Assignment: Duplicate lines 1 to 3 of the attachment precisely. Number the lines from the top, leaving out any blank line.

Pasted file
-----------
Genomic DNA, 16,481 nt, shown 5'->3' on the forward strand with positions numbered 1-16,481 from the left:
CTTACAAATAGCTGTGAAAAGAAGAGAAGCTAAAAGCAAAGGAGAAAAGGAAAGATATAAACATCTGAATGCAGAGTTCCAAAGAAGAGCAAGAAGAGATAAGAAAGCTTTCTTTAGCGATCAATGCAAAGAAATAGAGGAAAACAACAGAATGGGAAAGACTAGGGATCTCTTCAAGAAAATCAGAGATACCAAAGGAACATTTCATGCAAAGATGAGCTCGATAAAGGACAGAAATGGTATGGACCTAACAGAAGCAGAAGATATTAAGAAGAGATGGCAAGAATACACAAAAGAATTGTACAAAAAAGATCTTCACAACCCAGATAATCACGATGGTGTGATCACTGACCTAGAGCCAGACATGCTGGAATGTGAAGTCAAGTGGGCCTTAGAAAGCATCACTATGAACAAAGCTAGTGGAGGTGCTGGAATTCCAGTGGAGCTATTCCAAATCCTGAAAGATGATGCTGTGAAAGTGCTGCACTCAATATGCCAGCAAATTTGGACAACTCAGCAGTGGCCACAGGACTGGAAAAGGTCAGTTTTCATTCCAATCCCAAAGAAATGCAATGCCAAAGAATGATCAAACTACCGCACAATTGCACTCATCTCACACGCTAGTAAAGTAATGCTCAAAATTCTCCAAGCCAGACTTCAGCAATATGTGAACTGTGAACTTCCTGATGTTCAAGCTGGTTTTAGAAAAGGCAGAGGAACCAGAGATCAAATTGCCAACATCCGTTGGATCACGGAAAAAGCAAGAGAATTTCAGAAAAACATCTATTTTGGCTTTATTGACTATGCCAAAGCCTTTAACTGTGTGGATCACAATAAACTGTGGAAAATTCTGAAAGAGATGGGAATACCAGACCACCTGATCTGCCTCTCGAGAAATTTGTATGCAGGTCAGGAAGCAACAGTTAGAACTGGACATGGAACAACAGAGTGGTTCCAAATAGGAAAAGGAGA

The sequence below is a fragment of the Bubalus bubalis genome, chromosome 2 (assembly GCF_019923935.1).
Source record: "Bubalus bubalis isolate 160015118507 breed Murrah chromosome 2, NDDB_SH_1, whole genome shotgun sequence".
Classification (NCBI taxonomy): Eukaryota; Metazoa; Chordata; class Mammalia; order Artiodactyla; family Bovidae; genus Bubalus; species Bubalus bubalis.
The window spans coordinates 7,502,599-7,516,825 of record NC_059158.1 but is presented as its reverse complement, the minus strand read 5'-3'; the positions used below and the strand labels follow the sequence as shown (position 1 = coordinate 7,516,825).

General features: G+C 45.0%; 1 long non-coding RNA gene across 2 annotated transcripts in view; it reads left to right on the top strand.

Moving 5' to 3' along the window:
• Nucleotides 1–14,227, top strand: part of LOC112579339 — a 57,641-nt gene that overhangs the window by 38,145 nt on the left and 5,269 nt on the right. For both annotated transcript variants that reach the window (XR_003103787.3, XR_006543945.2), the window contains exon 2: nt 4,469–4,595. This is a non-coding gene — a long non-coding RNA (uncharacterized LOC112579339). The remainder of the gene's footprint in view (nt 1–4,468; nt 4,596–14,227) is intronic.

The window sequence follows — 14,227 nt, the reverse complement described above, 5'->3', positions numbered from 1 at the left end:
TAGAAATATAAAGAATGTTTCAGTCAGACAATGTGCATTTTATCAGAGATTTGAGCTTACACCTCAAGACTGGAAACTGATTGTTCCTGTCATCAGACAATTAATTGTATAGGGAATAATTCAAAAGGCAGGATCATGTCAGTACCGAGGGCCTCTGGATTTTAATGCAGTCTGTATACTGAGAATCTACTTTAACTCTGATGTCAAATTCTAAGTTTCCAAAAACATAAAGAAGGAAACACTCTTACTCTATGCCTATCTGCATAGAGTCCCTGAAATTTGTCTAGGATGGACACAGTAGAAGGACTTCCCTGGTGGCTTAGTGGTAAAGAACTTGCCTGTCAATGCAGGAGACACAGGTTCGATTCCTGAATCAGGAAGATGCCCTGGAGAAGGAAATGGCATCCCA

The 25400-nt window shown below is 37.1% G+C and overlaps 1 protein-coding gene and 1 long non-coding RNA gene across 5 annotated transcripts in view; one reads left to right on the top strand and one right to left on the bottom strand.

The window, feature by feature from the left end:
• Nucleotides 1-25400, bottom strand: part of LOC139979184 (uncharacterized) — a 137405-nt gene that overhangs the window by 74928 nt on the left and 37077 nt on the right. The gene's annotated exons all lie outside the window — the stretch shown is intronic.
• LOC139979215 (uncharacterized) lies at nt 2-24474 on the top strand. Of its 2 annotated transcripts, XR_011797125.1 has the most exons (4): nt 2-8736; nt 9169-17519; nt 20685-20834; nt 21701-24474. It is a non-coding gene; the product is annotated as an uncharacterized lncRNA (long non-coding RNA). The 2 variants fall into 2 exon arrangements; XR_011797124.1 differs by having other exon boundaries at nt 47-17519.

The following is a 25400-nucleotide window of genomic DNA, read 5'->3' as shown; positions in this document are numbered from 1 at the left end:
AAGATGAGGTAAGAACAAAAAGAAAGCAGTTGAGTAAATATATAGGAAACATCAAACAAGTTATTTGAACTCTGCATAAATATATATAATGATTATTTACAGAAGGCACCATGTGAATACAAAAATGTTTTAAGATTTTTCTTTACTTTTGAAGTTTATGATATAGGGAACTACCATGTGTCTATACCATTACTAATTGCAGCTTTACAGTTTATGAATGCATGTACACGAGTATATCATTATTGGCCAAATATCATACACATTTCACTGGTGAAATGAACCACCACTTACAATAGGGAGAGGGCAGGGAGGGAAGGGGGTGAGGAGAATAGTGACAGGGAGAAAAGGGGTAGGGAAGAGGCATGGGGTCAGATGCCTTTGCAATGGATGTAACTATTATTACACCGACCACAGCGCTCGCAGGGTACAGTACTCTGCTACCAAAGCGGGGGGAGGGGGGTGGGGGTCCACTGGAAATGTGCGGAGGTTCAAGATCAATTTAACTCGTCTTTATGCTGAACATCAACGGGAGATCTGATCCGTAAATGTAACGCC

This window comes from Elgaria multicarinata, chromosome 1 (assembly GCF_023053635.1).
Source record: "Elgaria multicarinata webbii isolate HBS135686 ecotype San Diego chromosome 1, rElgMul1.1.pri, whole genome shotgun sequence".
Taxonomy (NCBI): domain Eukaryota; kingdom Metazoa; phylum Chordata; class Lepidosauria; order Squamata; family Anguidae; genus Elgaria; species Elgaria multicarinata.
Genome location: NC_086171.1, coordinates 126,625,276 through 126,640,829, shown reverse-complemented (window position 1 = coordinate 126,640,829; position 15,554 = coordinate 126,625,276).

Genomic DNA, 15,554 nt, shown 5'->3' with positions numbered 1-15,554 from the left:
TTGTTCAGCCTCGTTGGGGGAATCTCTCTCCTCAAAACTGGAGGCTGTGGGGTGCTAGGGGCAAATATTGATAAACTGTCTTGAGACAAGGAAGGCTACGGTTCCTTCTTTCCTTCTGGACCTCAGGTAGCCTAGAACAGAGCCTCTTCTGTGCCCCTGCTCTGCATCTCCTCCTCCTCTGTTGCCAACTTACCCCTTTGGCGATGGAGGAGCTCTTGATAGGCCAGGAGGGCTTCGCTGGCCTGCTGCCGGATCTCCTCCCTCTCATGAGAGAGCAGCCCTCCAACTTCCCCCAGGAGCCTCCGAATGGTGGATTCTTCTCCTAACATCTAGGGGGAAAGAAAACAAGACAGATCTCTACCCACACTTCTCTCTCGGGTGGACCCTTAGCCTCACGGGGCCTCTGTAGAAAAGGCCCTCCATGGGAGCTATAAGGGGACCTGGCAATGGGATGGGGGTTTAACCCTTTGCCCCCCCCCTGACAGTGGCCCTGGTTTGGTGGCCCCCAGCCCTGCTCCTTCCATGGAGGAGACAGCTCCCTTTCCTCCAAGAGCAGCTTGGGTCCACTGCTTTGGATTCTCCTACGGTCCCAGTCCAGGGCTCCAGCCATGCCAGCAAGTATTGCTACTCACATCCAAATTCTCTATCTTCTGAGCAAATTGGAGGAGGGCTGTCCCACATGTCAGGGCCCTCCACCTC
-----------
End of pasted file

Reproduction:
Genomic DNA, 16,481 nt, shown 5'->3' on the forward strand with positions numbered 1-16,481 from the left:
CTTACAAATAGCTGTGAAAAGAAGAGAAGCTAAAAGCAAAGGAGAAAAGGAAAGATATAAACATCTGAATGCAGAGTTCCAAAGAAGAGCAAGAAGAGATAAGAAAGCTTTCTTTAGCGATCAATGCAAAGAAATAGAGGAAAACAACAGAATGGGAAAGACTAGGGATCTCTTCAAGAAAATCAGAGATACCAAAGGAACATTTCATGCAAAGATGAGCTCGATAAAGGACAGAAATGGTATGGACCTAACAGAAGCAGAAGATATTAAGAAGAGATGGCAAGAATACACAAAAGAATTGTACAAAAAAGATCTTCACAACCCAGATAATCACGATGGTGTGATCACTGACCTAGAGCCAGACATGCTGGAATGTGAAGTCAAGTGGGCCTTAGAAAGCATCACTATGAACAAAGCTAGTGGAGGTGCTGGAATTCCAGTGGAGCTATTCCAAATCCTGAAAGATGATGCTGTGAAAGTGCTGCACTCAATATGCCAGCAAATTTGGACAACTCAGCAGTGGCCACAGGACTGGAAAAGGTCAGTTTTCATTCCAATCCCAAAGAAATGCAATGCCAAAGAATGATCAAACTACCGCACAATTGCACTCATCTCACACGCTAGTAAAGTAATGCTCAAAATTCTCCAAGCCAGACTTCAGCAATATGTGAACTGTGAACTTCCTGATGTTCAAGCTGGTTTTAGAAAAGGCAGAGGAACCAGAGATCAAATTGCCAACATCCGTTGGATCACGGAAAAAGCAAGAGAATTTCAGAAAAACATCTATTTTGGCTTTATTGACTATGCCAAAGCCTTTAACTGTGTGGATCACAATAAACTGTGGAAAATTCTGAAAGAGATGGGAATACCAGACCACCTGATCTGCCTCTCGAGAAATTTGTATGCAGGTCAGGAAGCAACAGTTAGAACTGGACATGGAACAACAGAGTGGTTCCAAATAGGAAAAGGAGA

The sequence below is a fragment of the Bubalus bubalis genome, chromosome 2 (assembly GCF_019923935.1).